Surplus populations fueled not only cities but armies. And civilized communities were constantly beset by two grave menaces, infectious diseases and other human beings organized and armed for pillage and plunder—or as McNeill styles it, “microparasitism” and “macroparasitism.” There is a striking analogy between these two great scourges of agricultural societies. A community’s first contact with micro- and macro-parasites is likely to be catastrophic. But neither warlords nor pathogens are able to flourish for long by destroying subject populations. And so gradually an equilibrium emerged as endemic diseases and extractive empires entrenched themselves as tolerable nuisances.

Around 500 B.C., McNeill speculates, the oldest population centers in Egypt, Mesopotamia and the Indus Valley began to stabilize, at least 3,000 years after the introduction of irrigation farming. Trade patterns brought the entire region within a common disease pool while the administrative empires of the Near East reached the furthest limits when the Persians failed to conquer Greece, and then Alexander, having conquered Persia, failed to conquer India. At the same time, the populations of the western Mediterranean, Ganges Valley (India) and Yellow River Valley (China) entered a period of dramatic expansion. Incidentally, the founders of the philosophical systems characterizing all three civilizations outside Mesopotamia lived around the same time as well—Socrates (470 — 399 B.C.), Buddha (553 — 483 B.C.), and Confucius (551 — 479 B.C.).

Contact between the four major civilization centers was sporadic or nonexistent until the Christian era. Each constituted its own distinct disease pool, sustaining endemic infections that could be catastrophically lethal whenever they swept into populations without prior exposure. The population of the Roman Empire at the time of Augustus’s death was 54 million, roughly equal to the 59.5 million recorded in an imperial census of Han China around the same time. Regular trade routes connecting the major civilizations first emerged along what Romans called the Silk Road, named after the primary commodity carried westward from China through Persia and then into Western Europe via the Mediterranean Sea. The same route brought with it new and terrible diseases, causing a demographic collapse in Western Europe from which it did not recover for nearly a millennium.

The spread of the coronavirus is rather striking in light of this ancient pattern: First China, then Iran (i.e. Persia), then Northern Italy and then everywhere else. Trade routes do not explain this strange coincidence. It is an additional reminder, if one were needed, that we have not yet tamed or contained the microscopic predators in our labs as we have the lions and tigers and bears in our zoos.

Not all disease pools are created equal. When isolated populations begin to converge, some inevitably give much more than they get. Western Europe suffered the most, though hardly alone, in the first great confluence of civilized disease pools.

The first truly catastrophic plague that swept the Roman Empire arrived in A.D. 165, a year before the first Roman ambassadors arrived at the Han court, killing between a quarter and a third of all affected populations. Another epidemic of equal severity arrived in A.D. 251 causing 5,000 deaths a day in Rome alone at its peak. Christianity benefited immensely, and not just for the consolation of hope it offered in a better world to come. Christian teaching emphasized the duty of caring for the sick, while faith in an everlasting life steeled caregivers to brave diseases that sent Pagans fleeing in terror. As other political institutions providing services broke down, the influence of the Church filled the void.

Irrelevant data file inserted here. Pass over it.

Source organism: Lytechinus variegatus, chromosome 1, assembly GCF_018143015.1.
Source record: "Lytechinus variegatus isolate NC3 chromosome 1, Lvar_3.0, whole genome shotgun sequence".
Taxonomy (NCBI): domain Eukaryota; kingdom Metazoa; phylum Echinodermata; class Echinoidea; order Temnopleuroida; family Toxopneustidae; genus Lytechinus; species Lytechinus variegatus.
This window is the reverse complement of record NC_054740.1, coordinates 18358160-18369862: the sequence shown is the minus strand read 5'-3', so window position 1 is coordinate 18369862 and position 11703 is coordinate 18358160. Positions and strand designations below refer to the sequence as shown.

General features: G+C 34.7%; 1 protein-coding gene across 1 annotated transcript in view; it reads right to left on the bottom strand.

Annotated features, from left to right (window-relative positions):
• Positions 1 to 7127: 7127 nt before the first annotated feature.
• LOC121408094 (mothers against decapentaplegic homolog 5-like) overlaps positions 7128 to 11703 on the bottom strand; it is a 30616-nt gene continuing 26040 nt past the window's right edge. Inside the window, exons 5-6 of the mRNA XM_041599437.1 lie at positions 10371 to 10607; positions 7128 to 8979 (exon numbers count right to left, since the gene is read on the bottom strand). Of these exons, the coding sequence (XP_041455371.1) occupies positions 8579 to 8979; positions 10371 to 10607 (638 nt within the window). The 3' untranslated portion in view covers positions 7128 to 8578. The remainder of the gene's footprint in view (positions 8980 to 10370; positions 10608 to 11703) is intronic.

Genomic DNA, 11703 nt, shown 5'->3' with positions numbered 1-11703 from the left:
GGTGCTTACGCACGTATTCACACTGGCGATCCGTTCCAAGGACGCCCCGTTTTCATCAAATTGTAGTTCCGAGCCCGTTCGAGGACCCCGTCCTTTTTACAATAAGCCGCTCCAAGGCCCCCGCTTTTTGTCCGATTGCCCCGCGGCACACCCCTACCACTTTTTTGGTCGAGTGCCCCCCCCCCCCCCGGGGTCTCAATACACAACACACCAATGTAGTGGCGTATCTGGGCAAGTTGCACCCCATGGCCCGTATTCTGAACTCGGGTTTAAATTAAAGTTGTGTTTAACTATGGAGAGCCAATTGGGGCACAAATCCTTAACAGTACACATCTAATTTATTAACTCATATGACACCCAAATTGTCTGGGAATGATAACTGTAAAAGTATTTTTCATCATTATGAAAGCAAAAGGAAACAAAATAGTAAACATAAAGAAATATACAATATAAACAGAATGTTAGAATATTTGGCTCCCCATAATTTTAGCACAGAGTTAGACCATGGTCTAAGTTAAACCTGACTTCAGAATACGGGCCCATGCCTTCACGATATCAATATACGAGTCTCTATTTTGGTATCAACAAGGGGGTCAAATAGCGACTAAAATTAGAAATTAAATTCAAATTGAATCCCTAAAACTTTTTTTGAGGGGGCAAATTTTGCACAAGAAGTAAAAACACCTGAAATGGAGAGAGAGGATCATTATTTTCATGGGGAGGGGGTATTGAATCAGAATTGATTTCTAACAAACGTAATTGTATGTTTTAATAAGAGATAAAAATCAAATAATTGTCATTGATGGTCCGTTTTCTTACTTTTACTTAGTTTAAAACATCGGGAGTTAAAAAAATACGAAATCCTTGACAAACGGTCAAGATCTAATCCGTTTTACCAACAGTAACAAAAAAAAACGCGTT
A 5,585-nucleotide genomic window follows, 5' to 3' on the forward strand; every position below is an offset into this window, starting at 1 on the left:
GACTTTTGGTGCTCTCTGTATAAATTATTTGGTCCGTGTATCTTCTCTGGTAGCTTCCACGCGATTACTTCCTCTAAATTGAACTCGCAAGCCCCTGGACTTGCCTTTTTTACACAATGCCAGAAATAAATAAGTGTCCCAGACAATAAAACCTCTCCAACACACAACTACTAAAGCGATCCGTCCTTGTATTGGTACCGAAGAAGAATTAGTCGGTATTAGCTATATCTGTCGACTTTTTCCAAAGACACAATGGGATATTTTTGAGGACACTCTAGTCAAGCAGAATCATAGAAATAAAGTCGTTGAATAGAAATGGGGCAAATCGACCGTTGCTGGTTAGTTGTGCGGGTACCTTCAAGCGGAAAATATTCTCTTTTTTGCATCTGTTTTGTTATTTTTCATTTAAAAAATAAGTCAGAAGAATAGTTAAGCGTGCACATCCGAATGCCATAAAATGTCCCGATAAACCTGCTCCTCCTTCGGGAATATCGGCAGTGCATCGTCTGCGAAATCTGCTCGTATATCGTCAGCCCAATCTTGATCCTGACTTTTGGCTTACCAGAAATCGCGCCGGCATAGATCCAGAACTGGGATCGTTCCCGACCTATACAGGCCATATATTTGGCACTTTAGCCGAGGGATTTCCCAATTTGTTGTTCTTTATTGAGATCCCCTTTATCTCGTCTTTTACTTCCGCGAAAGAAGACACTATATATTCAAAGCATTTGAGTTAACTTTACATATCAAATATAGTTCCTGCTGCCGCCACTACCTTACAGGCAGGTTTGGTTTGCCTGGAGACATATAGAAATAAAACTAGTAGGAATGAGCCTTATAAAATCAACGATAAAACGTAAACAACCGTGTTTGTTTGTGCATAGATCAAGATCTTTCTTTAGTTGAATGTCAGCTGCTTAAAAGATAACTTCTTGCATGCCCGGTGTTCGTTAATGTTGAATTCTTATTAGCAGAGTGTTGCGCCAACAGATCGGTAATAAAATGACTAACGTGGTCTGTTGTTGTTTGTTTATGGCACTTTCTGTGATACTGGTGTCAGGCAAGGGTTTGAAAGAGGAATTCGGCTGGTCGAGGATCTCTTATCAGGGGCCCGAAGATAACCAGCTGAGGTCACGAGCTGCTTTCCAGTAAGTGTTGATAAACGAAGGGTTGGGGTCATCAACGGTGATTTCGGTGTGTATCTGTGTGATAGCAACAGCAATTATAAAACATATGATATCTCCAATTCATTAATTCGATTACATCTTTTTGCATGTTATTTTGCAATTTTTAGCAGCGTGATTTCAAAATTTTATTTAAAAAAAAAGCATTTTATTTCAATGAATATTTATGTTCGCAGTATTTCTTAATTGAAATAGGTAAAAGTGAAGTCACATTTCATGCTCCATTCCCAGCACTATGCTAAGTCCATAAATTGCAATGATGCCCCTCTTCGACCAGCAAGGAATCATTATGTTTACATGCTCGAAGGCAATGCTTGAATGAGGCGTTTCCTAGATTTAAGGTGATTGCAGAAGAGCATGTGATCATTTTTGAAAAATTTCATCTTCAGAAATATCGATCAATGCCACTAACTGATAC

The bubonic plague first arrived in Europe in A.D. 542. And available evidence suggests that the plague epidemics that swept the Mediterranean in the sixth and seventh centuries were every bit as destructive as the more famous Black Death of the 14th century, though only in the latter case did the dreaded black rats infest Northern Europe as well. Indeed the Black Death is unique only as the most memorable pandemic that swept through Europe. While earlier epidemics had ravaged Roman civilization as it collapsed into darkness and chaos, the plague that arrived in Europe in 1347 only briefly, if spectacularly, interrupted an era of immense population growth. This, and not its destructive power alone, accounts for its singular place in the collective memory of the West.

Other diseases that had originally burned through Europe with catastrophic results, such as measles and smallpox, had become endemic as childhood diseases by the 10th century. As a result, Europeans had much more to give than receive as they encountered heretofore isolated populations, most notably the crowded civilizations of the New World.

An invisible army of smallpox germs was primarily responsible for Cortez’s and Pizarro’s conquests of Mexico and Peru. Along with the mass death inflicted, the psychological influence on the living was perhaps even more significant. Both the Spanish and the Native Americans interpreted the epidemics as signs of divine favor or disfavor. And the results were not remotely ambiguous. One side was invincible and the other utterly helpless. And so armies numbering only in the hundreds, backed by what they and their enemies quickly assumed was the hand of an omnipotent God, secured control over a vast empire inhabited by millions. The world has never seen a more lopsided conquest, or a more lopsided convergence of disease pools. Other Eurasian diseases followed the initial outbreak of smallpox. The scale of the catastrophe for Native American populations is hard to imagine—from the pre-Columbian peak the population likely dropped by a ratio of 20:1 or 25:1.